Earthworms Ebooks Catalog
Do You Want To Learn More About Green Living That Can Save You Money? Discover How To Create A Worm Farm From Scratch! Recycling has caught on with a more people as the years go by. Well, now theres another way to recycle that may seem unconventional at first, but it can save you money down the road.
Earthworms belong to a well-defined clade, the Clitellata, which includes leeches, branchiobdellids, many aquatic and small terrestrial worms with a single cell-layered clitellum, and the earthworms, most of which have a multi-layered clitellum. However, earthworms as a group lack a defining characteristic unique to earthworms. This is because they include the Moniligastridae, a south and east Asian earthworm family, which have a single-layered clitellum and prosoporous (male genital openings in front of the female genital openings). All other earthworms have a multi-layered clitellum and male genital openings behind the female pores (opisthoporous) and are called the Crassiclitellata. As soft-bodied invertebrates, earthworms lack a fossil record, other than burrow traces that may or may not have been created by earthworms. Their phylo-genetic relationships have been a matter of controversy since the early twentieth century. Based on analysis of DNA sequence data, Jamieson et al....
Bandicoots are opportunistic and omnivorous, although the pig-footed bandicoot may have been more herbivorous. Most species obtain their food by first locating it through olfaction (and perhaps also by hearing) and then digging a conical pit to where the invertebrate or plant material is situated. The diet includes adult and larval insects (especially Coleoptera, Orthoptera, and Lepidoptera), earthworms, centipedes, seeds, bulbs, tubers, and hypogeous fungal sporo-carps. Small vertebrates such as lizards and mice are occasionally eaten. In garden areas, and in tropical rainforest, fallen fruit is eaten.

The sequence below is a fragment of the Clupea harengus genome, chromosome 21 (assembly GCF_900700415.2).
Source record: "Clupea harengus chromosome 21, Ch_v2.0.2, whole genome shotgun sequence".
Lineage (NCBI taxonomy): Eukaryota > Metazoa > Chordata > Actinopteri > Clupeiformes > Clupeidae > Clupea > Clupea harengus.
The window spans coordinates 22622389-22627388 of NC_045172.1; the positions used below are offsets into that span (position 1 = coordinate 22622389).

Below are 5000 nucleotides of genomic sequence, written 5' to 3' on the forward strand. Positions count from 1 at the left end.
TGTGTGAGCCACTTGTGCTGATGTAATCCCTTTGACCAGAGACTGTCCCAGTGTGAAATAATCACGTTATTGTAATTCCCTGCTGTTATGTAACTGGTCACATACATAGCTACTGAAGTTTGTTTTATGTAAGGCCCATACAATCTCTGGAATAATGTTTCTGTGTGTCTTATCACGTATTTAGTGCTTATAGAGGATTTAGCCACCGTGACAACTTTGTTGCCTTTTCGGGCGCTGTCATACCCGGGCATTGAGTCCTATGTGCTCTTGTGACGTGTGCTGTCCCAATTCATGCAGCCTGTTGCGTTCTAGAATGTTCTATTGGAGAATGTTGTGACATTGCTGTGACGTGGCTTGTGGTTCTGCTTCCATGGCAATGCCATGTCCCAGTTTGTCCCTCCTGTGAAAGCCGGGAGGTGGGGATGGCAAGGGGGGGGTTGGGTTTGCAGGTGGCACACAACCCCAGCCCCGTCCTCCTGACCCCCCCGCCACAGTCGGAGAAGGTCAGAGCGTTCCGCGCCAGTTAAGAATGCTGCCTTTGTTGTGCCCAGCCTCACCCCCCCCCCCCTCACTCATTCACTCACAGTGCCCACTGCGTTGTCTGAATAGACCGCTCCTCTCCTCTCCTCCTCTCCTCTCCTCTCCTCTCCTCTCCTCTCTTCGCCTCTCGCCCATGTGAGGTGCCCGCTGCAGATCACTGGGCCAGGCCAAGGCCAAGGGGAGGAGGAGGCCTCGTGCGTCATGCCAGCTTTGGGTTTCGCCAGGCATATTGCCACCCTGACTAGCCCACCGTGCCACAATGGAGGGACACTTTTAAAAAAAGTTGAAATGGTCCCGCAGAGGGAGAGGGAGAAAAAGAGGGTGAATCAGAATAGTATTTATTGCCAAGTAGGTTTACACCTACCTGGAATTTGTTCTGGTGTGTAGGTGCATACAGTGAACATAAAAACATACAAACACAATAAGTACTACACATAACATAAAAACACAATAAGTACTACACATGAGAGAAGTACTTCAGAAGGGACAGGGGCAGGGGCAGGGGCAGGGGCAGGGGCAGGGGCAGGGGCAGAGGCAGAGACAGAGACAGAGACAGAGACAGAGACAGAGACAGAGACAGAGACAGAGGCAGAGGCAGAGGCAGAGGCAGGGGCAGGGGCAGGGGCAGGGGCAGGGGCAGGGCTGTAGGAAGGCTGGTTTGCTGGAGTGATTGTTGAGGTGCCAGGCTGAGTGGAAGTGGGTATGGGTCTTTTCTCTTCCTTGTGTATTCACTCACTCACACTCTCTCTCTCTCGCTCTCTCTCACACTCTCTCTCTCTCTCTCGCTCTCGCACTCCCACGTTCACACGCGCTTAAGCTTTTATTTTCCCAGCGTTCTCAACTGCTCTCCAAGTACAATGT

Food is mainly obtained by digging after locating food items by smell. Small pits are dug using the forefeet and the long nose. Food is extracted and deftly manipulated in the front feet. Eats earthworms, adult and larval insects, other invertebrates, tubers, bulbs, and fallen fruit.
A mated kagu pair builds a ground nest of dry leaves, eight to twelve inches in diameter, in which the female lays a single egg weighing two and a half ounces. The male and female take turns sitting on the egg for twenty-four hour stretches, one parent usually replacing the other at midday. The incubation period lasts an average of thirty-five days. The young chick has a coat of brown, downy feathers. Both parents care for the chick, and feed it with insects, spiders, and earthworms.
The soricine shrews included in the 2002 IUCN Red List often belong to very rare and endemic species with restricted distribution and low population densities. Some of the threatened species are only known from the locality of their original description. However, the major threat for the soricine shrews is environmental disturbance and pollution. Loss of forest habitats has a considerable effect on forest-dwelling species. The rate of deforestation taking place in south and Southeast Asia is an apparent reason for including several soricine species from this particular geographic region among the category of Critically Endangered. Similar threats may arise in other regions from human interference with wetlands and from freshwater pollution. Shrews are exceptionally susceptible to accumulation of heavy metals in their tissues through their diet consisting of large amounts of earthworms. Long-term persistence of DDT has also been reported in soricine shrews.